For too long, we have considered Africa as a type of art but not an objective of art. Until recently, exhibitions of African artwork were rarely concentrated in museums of colonial origin or so-called tribal art museums. No African artist had been displayed at the Louvre until an artwork by Chéri Samba was presented there three years ago during an exhibition.

The times, they are changing: we are now talking about, and rightly so, returning some of the African masterpieces to museums located in sub-Saharan African countries. These are artworks that were looted during the time of colonization. But what types of museums are we talking about? Are they well maintained? Well kept? Are these buildings worthy of the artworks that they ought to host? Without risk of theft or degradation?

More generally, we can pose similar questions on the presence of all forms of art in these countries: Why are there so few cinemas? So few concert halls? So few bookstores? So few art galleries? In particular, foundations for contemporary art are very rare. One of those too rare examples is the admirable Zinsou foundation in Benin.

Why is this continent of more than a billion inhabitants, thus deprived, especially in its sub-Saharan part, of access to the culture available to all of the rest of the world?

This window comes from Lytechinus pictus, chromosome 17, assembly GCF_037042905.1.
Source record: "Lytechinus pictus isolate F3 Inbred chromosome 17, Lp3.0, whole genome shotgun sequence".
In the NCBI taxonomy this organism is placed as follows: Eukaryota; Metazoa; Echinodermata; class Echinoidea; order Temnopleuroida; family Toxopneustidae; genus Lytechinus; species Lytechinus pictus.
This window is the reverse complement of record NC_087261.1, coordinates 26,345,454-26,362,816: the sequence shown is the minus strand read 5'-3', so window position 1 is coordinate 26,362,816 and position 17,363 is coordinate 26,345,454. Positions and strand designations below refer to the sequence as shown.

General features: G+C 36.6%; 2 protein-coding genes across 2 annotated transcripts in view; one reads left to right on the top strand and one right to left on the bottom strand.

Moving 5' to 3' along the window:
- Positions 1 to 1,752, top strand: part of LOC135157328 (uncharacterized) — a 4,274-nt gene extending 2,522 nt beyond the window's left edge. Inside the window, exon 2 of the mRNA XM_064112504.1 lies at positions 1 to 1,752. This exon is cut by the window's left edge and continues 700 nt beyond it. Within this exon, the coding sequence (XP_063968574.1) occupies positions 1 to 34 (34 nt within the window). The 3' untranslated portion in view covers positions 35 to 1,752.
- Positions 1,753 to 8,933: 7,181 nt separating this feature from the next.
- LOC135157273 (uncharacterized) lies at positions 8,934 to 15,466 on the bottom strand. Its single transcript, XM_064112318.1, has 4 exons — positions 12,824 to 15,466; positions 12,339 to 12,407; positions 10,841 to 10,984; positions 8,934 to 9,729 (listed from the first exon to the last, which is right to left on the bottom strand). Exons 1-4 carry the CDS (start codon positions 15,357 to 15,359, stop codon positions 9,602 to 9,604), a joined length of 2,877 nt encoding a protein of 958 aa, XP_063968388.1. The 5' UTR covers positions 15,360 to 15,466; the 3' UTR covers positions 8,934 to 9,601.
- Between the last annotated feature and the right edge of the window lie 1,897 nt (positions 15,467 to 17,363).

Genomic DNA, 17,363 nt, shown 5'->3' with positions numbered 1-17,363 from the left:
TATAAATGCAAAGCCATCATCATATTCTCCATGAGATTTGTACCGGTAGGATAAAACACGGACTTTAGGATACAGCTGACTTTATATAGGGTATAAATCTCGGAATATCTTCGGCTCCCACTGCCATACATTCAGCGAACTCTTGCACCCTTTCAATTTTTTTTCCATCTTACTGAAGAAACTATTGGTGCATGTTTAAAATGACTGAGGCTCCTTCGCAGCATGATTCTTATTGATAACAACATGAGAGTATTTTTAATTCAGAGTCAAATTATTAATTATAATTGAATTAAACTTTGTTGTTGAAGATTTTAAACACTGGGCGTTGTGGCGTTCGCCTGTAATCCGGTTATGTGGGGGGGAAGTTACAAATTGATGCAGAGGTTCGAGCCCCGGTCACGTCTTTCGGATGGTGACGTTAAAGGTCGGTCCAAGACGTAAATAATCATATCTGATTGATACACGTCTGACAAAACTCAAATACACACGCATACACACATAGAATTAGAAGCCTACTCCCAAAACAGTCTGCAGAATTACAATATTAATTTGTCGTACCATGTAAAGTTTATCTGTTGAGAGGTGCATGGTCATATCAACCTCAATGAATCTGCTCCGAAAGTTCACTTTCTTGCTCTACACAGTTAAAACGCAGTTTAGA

Is it because her level of development is lower than that of the rest of the world? Probably not: there are almost no cinemas or bookstores in major cities of the Continent, such as Dakar, Abidjan, Lagos, or many others, whose standards of living are much higher than that of the rural hamlets. In contrast, there are museums, cinemas, concert halls and art galleries in parts of Asia or Latin America— though a majority of these countries are still sorely lacking in cultural facilities—that are just as poor as their counterparts in sub-Saharan Africa.

Is it because the sub-Saharan climate is not conducive for such facilities? But then, how does one explain the majestic presence of architecture in Cambodia or painting in Mexico?
Is it because of the heavy presence of the Islamic religion and its iconoclasm? There are, however, museums, movie theatres and concert halls in the Maghreb, the Gulf countries, Pakistan and Indonesia. And the areas dominated by Christianity in Africa are not faring any better than the others.

Is it because art, as we define it, is too much of a western concept to find its proper place in the African universe? This may undoubtedly be the case for literature because Africa was deprived of writing for a long time, and did not find it useful to name the authors of its masterpieces. But for the other fields: Western art, from dance to painting, from music to dance, would be nothing without African art.

Unless Africa is busier living than commemorating, creating than preserving or perhaps taking care of its affairs. Or perhaps she is more concerned with the outflow more than the stock, with the present more than the past or the future.
This is undoubtedly the core function of art: to leave a mark. But then again, one has to want it.